California pedophile wants out of mental hospital
SANTA ANA, California - The Associated Press
AFP photoUpon his release from prison in the mid-1990s, twice-convicted pedophile Sid Landau moved in with friends in Southern California, hoping for a new start and a chance to fade quietly into the background.
Instead, a firestorm erupted, fueled by freshly enacted legislation targeting molesters. Within months, Landau found himself relentlessly harangued by outraged parents and saddled with unique notoriety: one of the first people in California targeted by the full force of a tough sex offender law.
Police in Placentia, California, made sure Landau's name and face were widely known and seen. Parents picketed his house with signs and bullhorns. Neighbors called authorities each time he walked out his door. Soon, Landau lost his job at a thrift store and found himself on the run, chased from various addresses by angry crowds.
After his subsequent arrest for assaulting a cameraman and serving more time for parole violations, Landau was about to be released in 2000, but was flagged by authorities as a sexually violent predator under a little-known law and later committed to a mental hospital for treatment.
Now 70 years old, Landau is fighting to reverse that designation and get out of the mental hospital where he has remained for the past dozen years. A judge will decide Friday whether Landau is entitled to a jury trial to challenge his sexual predator status, a label that is given to just 1 percent of all sex offenders in California.
Landau's public defender, Sara Ross, says his advancing age and health makes him a candidate for release into the community.
"Ultimately, when it comes down to it, Mr. Landau served all of his time. He served each and every minute that the government asked of him and paid his dues and he's no longer a danger to society. He is in his seventies," she said. "He hasn't done anything in 20 or 30 years and he really wants to go home."
Experts who study California's statutes on sexually violent predators, however, say Landau faces an extremely difficult fight to regain his freedom.
Under a law enacted in 1996, offenders who are convicted of a sexually violent offense, have at least one victim and are diagnosed with a mental disorder that makes them likely to reoffend can be committed to a mental hospital for treatment after a rigorous legal process that involves findings by doctors, a judge and a jury.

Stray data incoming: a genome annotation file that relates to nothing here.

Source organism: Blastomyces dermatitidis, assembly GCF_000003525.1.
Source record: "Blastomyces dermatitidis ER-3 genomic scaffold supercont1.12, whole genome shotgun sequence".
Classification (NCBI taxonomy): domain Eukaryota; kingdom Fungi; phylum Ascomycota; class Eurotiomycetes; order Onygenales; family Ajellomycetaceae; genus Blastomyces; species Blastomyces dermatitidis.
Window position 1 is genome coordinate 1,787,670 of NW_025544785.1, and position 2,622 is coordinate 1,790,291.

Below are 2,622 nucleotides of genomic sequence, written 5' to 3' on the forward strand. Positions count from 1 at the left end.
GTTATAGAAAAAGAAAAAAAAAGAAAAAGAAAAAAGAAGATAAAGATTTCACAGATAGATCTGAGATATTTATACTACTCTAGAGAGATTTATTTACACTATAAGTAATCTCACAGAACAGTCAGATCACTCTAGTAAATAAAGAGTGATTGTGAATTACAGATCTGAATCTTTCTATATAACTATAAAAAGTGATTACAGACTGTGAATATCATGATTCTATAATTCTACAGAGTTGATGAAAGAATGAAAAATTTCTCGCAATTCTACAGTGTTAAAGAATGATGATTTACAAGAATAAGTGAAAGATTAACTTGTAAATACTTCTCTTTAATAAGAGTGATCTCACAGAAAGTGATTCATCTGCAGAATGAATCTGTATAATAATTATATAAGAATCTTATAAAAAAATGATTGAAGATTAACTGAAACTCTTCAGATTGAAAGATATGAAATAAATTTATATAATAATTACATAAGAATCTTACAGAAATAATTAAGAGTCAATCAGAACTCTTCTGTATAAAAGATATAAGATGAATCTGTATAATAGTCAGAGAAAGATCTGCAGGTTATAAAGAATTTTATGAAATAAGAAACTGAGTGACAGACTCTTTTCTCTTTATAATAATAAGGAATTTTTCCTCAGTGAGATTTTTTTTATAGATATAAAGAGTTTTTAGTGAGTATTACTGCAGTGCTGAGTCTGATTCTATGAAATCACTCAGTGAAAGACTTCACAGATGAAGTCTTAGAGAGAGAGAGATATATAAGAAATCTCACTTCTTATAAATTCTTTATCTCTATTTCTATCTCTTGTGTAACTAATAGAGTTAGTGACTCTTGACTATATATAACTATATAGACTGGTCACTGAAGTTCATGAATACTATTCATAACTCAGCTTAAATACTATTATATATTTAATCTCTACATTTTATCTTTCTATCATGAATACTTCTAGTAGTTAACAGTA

Inmates convicted of sex offenses are evaluated by prison staff starting six months before their scheduled release and those who are flagged are forwarded to the state's Department of Mental Health for further assessment.
There currently 533 people statewide who have been formally committed to a mental hospital for an indeterminate time because they are sexually violent predators and another 321 who are housed at Coalinga State Hospital awaiting a determination, said Deborah Ireland, a spokeswoman for the hospital.
Ninety-one sexually violent predators have been released since 2006, Ireland said, but it wasn't immediately clear whether those individuals gained release through a jury trial or other avenue.
Offenders are re-evaluated each year and can request a hearing to determine if there is cause to challenge the findings.
At each step, convicted molesters like Landau face significant hurdles because the district attorneys and judges handling their cases are elected officials. And if a case does get in front of a jury, it's unlikely convicted molesters will find much sympathy, said David Ramirez, a defense attorney who specializes in representing sexually violent predators.
"You've got to understand, if you let this person out in the community, there's a lot of political pressure and the heat could come down for them. If he goes out in the community and kills and rapes an 8-year-old girl walking to school, there's going to be consequences," Ramirez said. "And at trial, the prosecutors usually go over it piece by piece. 'How did you pick your victim? Was it her hair color? Her height?' The jury is obviously repulsed by that. It's an ugly process." Landau was one of the first sex offenders to be targeted in California by Megan's Law. The law derives its name from Megan Kanka, a 7-year-old New Jersey girl who was sexually assaulted and killed in 1994 by a previously convicted sex offender; the crime led to the creation of state and federal Megan's Laws that allow police to provide notification when high-risk sex offenders move into neighborhoods.
Despite his age, Landau remains a danger to society and has refused treatment while at Coalinga, said Dan Wagner, the Orange County deputy district attorney handling the case.
"Through the years he's even by his own admission molested at least 10 children and we think the number is quite higher than that. The amount of damage this man has done is just staggering," Wagner said. "He's unchanged, he still is attracted to little boys and we're convinced that ... if he were to be released he'd be molesting again in a short amount of time." Even if Landau wins his freedom, experts say, it's unlikely he will fare well.
A sexually violent predator released in 2009 was forced to live in a mobile home in the desert that was paid for by the state. His presence in the tiny town of Desert Center raised the ire of residents and Steven Willett was required to wear a monitoring bracelet, take only supervised trips and submit to regular lie detector tests.
Less than a year later, he violated his parole by following an undercover female sheriff's deputy onto a bus and inviting her back to his home. Willett was sent back to the state mental hospital.